Obscurity of the Day: Railroad Red

Railroad Red, the tale of a railroad company detective, was a delightful strip, well-drawn, full of action and fast-paced. It is also uber-obscure, having appeared in only two papers that I’ve ever found (Detroit News and Arizona Republic, specifically). A lot of newspaper editors really missed the boat not buying this one. Considering the number of people still looking for these strips 60-some years later (they really appeal to railroad aficionados), the strip’s lack of success is a real mystery.

Railroad Red was distributed by Bell Syndicate as a daily and Sunday strip. It was first advertised in the E&P syndicate directory in 1940, but no one has yet found it starting any earlier than February 24 1941. The strip failed to make its first anniversary, ending on December 21 1941.

The creator was a fellow by the name of Beaumont Fairbank. There was a cartoonist at the Brooklyn Eagle in the teens who signed himself Fairbank with the same style of signature, but I don’t know for sure that they’re the same person. However, according to John Malcovsky in an article in The Funnies Paper, the art was actually handled by David Marshall – I don’t know if I buy this since I’ve never seen an example signed by him. In any case, the art, which has a wonderful Joe Shuster feel to it, is a delight.

What a shame that ol’ Red didn’t stick around longer.

17 comments on “Obscurity of the Day: Railroad Red

  1. Wah-huh?


    Love to see more. Can you post the entire series?

    Seriously, Allen, the larger view doesn’t appear when I double-click the graphic.

    Thanks for finding and posting this LOST Jem.

  2. Hi John –
    Sorry, I only have a few samples, and this is the only one that’s easily accessible at the moment.

    Is anyone else having trouble seeing the full-size image? It’s working ok for me.

    And Jay Maeder writes privately to say that the strip also ran in the Miami Herald — thanks Jay!


  3. Works great now.

    One of the reason’s for the “Wha-huh?’ was that this is the first strip built around a railroad that I’ve seen. Lots of avation strips, but trains must have been passe by the ’30s and ’40s.

    Thanks again.

  4. Yup, not too many train strips out there. Only other one that comes to mind that’s not super-obscure is “Spur Line”. And it’s pretty darn obscure.

    Certain logic to it, tho. Drawing trains in the space of comic strip panels would be tough.


  5. Allan:
    I agree. There seems to be only the two RR strips.

    I think I might have a copy of the entire run of Spurline and I have some RR Reds in daily and Sunday strips. I will have to research my notes and strips to see why I made that statement in an article that someone had me write. In addition, I think I can name other papers that RR Red appeared in.

    Thanks for bringing both obscurities to light. I am still looking for the original strip or copies of same in order to complete the story line and share it with others.

  6. Beaumont Fairbank was indeed the creator and did the art for Railroad Red. How do I know? He is my Great Great Grandfather. I have one of his sketchbooks and a few of his strips. To your reference of the Brooklyn Eagle, it’s quite possible that it was him. His sketchbook contains quite a few drawings of Brooklyn, Bayshore and Rockeville Centre. Thanks for posting this!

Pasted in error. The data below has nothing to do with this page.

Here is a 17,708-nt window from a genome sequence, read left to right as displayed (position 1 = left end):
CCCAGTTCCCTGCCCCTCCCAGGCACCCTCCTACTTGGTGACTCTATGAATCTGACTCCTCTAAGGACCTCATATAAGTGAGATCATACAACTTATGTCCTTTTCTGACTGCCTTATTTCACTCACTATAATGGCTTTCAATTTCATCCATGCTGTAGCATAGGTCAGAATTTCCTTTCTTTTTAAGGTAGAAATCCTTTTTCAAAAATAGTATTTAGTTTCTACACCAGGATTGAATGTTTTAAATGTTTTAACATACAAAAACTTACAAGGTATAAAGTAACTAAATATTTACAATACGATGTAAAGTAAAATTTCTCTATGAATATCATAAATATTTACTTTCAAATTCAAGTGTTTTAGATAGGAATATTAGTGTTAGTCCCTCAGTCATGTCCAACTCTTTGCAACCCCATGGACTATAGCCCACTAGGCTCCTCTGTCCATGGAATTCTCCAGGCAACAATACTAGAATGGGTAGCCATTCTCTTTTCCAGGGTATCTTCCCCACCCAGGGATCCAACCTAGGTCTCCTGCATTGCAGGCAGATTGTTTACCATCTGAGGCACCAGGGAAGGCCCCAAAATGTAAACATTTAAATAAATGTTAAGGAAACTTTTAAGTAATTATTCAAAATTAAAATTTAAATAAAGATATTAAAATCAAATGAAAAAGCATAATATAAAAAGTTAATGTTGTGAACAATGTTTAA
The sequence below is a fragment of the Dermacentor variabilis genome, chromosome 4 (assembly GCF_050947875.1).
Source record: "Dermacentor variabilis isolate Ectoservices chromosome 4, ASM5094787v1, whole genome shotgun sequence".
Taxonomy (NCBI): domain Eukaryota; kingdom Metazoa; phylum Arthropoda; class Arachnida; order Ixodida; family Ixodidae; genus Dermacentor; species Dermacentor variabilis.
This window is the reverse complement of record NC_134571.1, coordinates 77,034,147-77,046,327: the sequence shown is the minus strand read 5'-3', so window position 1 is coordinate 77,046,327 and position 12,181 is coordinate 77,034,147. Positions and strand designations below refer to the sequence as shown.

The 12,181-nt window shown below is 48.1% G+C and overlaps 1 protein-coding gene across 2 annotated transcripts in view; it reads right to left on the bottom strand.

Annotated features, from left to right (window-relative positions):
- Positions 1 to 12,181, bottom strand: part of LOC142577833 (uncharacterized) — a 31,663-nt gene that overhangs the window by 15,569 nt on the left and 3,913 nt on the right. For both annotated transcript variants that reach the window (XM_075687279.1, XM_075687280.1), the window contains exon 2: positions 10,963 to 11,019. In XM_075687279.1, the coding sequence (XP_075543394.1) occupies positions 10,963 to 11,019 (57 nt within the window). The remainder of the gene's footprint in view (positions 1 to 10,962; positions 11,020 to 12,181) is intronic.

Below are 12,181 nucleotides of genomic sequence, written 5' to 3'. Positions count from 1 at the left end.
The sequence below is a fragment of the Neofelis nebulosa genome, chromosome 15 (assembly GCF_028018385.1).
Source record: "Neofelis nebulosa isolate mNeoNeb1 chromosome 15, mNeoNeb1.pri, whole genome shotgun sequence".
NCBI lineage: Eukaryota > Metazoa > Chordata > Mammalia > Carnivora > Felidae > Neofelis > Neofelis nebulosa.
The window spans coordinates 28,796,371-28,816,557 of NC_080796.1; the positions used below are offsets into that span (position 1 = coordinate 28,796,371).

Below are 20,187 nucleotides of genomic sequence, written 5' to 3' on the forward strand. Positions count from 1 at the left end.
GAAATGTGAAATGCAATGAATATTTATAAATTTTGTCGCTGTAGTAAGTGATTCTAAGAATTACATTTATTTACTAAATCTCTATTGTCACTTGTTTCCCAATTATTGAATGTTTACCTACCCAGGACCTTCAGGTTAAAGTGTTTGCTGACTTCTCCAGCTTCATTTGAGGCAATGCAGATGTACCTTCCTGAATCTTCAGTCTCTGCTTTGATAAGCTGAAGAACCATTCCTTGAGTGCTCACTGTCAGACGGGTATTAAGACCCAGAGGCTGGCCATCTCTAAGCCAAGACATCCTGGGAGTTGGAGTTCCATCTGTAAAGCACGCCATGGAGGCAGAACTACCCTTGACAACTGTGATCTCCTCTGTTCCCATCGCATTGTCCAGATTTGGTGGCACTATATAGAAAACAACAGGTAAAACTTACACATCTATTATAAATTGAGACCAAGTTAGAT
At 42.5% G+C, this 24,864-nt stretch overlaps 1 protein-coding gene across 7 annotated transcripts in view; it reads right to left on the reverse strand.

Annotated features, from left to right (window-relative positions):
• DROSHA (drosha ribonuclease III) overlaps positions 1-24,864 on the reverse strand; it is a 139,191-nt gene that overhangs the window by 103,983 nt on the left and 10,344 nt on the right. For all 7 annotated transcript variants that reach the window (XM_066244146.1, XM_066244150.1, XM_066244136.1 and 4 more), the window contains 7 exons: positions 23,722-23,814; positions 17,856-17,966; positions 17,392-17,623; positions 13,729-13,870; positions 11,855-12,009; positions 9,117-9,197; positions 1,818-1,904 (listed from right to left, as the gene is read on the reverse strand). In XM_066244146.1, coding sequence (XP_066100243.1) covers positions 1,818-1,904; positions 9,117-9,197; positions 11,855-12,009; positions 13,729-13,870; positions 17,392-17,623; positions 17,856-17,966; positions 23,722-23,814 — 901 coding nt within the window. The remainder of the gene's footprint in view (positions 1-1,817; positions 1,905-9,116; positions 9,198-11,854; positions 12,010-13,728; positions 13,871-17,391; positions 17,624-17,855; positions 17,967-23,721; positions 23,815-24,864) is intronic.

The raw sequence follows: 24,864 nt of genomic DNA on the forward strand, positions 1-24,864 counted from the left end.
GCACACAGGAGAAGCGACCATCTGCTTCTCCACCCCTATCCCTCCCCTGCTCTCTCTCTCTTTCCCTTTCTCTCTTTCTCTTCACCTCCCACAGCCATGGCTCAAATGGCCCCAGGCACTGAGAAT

7. Hi Ryan –
    Thanks for posting! Can you tell us anything more about your g-g-grandpa’s career? I for one really think he had a great style and wonder what he was doing between the two times he pops up on my radar — in the Brooklyn Eagle 1912-17, then doing Railroad Red in 1941. Surely someone as talented as he was has other credits!

    Best, Allan

  8. I don't know of any other mainstream works that he created. However, I do have several pencil drawings including a sketchbook from the late 1800's as well as an oil-on-canvas railroad painting that is signed.
    I've tried to find any other reference to Railroad Red but to no avail.

  9. Do you have any further information about David Marshall – and the Railroad Red strip? He's my husband's father, and I'd love to provide him with more information!

  10. David Marshall made a career of writing about model and real railroads. A review of one of his books begins: "David Marshall. Model Railroad Engineering (1942) Marshall was the model railway editor for Popular Science."
    Some stories attributed to Marshall in the late 1930s:
    Though I can find nothing connecting him to Railroad Red.

    Fairbank was a railway artist before Railroad Red. Here's a 1938 cover by him:

    Toward the bottom of the front page of The Mount Vernon Daily Argus is a piece promoting the February 24 debut or Railroad Red in that paper.

    And the February 24, 1941 strip from that paper:

  11. On January 27, 2020, most, if not all, of the strips were uploaded to Facebook in “The strip collectors swap group.” Here’s some information I gathered from those strips:
    It appears that the daily strips are from the Patterson (NJ?) News, and the Sunday strips from the Baltimore Sun.
    The daily strips started on February 24, 1941. The first 24 were numbered (#1-24), with the first dated strip appearing on March 24.
    The Sunday strip started April 6. The April 13 strip as a “2” at the bottom of the last panel, but none of the other Sunday strips are numbered (if, indeed, the “2” means it’s the 2nd Sunday strip).
    The last daily strip was from Friday, September 19. I don’t know if the Saturday strip exists, or just wasn’t uploaded.
    The Sunday strips continue to October 26. The last panel of the last Sunday strip has Railroad Red being fired.
    Reading the last several Sunday strips, I don’t see any obvious omissions that could be caused by lack of daily strips.

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